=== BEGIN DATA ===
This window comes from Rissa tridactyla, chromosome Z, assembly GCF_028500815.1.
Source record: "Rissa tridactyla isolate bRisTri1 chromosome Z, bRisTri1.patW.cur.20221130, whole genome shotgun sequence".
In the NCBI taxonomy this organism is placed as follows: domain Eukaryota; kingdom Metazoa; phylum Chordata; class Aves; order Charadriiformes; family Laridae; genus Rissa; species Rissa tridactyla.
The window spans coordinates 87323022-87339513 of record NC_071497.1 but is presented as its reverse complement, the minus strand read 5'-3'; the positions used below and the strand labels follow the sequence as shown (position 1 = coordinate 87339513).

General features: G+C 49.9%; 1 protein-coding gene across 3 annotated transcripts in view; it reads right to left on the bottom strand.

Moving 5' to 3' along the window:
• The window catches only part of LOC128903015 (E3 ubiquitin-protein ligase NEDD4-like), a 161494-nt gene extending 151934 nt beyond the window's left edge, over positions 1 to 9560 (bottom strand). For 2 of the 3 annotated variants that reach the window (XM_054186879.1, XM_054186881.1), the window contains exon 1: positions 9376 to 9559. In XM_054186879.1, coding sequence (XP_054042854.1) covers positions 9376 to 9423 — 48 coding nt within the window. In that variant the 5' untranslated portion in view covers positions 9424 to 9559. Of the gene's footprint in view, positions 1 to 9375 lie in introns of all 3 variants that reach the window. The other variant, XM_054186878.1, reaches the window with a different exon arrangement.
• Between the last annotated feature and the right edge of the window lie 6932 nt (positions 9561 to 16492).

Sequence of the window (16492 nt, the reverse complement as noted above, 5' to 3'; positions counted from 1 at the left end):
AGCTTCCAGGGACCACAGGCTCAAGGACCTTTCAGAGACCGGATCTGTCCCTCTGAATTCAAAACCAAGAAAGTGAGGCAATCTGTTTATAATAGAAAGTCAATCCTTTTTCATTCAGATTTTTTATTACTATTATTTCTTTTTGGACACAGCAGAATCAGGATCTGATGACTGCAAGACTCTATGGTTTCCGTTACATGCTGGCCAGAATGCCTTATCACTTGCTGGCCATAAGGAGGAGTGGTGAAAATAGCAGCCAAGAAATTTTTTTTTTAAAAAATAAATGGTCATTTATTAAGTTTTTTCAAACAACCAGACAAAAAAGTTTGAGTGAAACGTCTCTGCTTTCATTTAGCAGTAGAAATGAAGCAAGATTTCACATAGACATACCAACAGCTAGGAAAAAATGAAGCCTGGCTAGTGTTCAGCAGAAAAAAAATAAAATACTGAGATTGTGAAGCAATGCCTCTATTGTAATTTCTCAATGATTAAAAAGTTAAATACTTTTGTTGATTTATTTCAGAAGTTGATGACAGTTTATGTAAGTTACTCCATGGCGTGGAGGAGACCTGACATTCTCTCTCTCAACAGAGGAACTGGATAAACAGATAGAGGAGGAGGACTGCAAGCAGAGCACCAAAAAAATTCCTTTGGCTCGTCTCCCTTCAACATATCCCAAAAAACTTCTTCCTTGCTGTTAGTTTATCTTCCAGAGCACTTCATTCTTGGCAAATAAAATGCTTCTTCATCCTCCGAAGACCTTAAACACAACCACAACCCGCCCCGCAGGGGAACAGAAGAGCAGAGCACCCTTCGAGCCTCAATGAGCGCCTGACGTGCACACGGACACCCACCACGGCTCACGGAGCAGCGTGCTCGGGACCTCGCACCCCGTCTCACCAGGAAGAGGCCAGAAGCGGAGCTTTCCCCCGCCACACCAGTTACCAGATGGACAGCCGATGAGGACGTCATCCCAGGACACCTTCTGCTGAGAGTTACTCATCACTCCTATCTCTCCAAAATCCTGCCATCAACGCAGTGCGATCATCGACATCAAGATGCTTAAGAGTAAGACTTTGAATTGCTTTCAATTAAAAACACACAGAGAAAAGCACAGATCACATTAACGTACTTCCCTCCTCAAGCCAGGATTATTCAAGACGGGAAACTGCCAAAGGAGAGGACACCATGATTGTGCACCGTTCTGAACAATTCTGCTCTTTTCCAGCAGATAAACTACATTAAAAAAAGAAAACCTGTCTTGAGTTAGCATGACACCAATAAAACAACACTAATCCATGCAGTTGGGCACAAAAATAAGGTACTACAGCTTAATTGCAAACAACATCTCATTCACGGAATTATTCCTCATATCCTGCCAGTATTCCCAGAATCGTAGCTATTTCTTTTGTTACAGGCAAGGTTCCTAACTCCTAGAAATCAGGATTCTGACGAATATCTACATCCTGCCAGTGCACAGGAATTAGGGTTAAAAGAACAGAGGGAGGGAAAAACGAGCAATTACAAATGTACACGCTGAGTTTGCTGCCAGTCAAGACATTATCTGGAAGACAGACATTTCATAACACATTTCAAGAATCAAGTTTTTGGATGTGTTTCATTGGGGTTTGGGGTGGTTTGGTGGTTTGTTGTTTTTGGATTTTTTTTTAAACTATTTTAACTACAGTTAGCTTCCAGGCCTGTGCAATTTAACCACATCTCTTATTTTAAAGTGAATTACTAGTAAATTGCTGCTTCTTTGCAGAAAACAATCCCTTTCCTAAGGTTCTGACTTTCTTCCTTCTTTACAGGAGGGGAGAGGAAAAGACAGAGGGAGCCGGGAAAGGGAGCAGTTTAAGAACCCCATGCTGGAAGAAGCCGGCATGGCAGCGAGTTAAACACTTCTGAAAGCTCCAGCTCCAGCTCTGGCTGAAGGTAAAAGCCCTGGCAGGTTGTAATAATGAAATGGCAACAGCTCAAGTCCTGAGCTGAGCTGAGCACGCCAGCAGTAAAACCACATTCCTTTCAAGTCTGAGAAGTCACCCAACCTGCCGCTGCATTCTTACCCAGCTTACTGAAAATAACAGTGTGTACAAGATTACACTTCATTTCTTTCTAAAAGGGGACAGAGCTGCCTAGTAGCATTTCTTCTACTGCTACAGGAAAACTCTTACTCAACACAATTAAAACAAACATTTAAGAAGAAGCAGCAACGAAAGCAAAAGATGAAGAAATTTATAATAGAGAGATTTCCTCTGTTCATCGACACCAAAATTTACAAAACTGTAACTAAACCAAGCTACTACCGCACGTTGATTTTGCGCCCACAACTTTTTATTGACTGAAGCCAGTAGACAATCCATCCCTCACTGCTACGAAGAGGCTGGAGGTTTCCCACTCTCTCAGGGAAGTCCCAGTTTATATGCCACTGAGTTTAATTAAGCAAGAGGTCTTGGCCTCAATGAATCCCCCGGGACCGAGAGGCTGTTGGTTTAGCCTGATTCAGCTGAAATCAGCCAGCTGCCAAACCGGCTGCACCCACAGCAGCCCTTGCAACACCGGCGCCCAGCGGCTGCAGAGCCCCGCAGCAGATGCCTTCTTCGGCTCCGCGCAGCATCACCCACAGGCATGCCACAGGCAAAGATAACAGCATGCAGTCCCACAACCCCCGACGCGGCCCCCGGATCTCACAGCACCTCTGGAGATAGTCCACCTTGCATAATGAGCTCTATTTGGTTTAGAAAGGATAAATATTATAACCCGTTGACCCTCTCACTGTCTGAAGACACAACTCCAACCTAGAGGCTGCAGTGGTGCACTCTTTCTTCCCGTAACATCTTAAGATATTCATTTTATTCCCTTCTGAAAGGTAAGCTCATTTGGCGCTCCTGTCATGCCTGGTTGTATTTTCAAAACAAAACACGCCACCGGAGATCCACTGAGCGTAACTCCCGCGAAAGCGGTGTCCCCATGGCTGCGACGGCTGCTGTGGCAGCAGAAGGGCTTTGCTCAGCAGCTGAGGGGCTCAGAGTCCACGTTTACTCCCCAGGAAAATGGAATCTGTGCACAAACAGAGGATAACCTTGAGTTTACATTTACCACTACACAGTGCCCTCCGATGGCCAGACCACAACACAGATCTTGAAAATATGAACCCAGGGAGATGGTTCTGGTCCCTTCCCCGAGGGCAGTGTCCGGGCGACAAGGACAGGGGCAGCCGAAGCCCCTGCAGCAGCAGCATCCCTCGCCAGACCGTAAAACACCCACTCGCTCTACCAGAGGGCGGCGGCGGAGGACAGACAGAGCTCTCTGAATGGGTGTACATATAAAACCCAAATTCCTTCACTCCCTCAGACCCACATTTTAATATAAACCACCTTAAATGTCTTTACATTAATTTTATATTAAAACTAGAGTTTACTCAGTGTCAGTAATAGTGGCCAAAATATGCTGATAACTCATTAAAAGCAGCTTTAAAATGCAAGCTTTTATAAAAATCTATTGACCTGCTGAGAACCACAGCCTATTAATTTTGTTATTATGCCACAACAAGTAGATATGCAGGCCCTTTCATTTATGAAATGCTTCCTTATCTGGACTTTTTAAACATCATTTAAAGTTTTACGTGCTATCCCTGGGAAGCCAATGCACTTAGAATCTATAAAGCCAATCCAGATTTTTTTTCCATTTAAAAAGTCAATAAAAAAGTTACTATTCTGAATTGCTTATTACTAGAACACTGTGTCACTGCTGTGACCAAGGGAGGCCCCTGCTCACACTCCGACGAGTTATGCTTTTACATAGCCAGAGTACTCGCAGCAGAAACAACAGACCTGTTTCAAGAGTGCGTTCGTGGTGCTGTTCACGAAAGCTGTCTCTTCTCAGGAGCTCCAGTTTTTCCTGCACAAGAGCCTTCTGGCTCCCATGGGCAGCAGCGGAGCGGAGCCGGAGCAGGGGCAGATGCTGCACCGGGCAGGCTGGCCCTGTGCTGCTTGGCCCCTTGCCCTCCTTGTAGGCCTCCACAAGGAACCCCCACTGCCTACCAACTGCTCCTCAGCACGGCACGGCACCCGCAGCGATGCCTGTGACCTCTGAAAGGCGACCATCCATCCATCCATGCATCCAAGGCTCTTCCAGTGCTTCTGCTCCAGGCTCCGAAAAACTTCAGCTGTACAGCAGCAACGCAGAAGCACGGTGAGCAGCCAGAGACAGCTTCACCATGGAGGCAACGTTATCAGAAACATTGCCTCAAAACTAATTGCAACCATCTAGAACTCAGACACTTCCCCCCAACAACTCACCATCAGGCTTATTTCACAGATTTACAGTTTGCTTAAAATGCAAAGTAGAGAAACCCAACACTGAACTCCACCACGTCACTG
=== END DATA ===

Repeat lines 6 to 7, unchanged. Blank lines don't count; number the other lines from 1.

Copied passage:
Moving 5' to 3' along the window:
• The window catches only part of LOC128903015 (E3 ubiquitin-protein ligase NEDD4-like), a 161494-nt gene extending 151934 nt beyond the window's left edge, over positions 1 to 9560 (bottom strand). For 2 of the 3 annotated variants that reach the window (XM_054186879.1, XM_054186881.1), the window contains exon 1: positions 9376 to 9559. In XM_054186879.1, coding sequence (XP_054042854.1) covers positions 9376 to 9423 — 48 coding nt within the window. In that variant the 5' untranslated portion in view covers positions 9424 to 9559. Of the gene's footprint in view, positions 1 to 9375 lie in introns of all 3 variants that reach the window. The other variant, XM_054186878.1, reaches the window with a different exon arrangement.